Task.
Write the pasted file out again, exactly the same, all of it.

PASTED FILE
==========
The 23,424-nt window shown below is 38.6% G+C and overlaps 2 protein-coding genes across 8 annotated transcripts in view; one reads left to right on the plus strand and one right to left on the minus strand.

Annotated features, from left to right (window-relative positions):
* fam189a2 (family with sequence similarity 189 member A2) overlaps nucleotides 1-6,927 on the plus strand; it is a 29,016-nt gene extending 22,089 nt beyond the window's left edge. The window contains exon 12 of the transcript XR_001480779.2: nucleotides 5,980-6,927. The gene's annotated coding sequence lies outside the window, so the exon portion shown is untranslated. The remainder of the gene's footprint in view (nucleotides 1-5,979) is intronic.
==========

The 23,424-nt window shown below is 38.6% G+C and overlaps 2 protein-coding genes across 8 annotated transcripts in view; one reads left to right on the plus strand and one right to left on the minus strand.

Annotated features, from left to right (window-relative positions):
* fam189a2 (family with sequence similarity 189 member A2) overlaps nucleotides 1-6,927 on the plus strand; it is a 29,016-nt gene extending 22,089 nt beyond the window's left edge. The window contains exon 12 of the transcript XR_001480779.2: nucleotides 5,980-6,927. The gene's annotated coding sequence lies outside the window, so the exon portion shown is untranslated. The remainder of the gene's footprint in view (nucleotides 1-5,979) is intronic.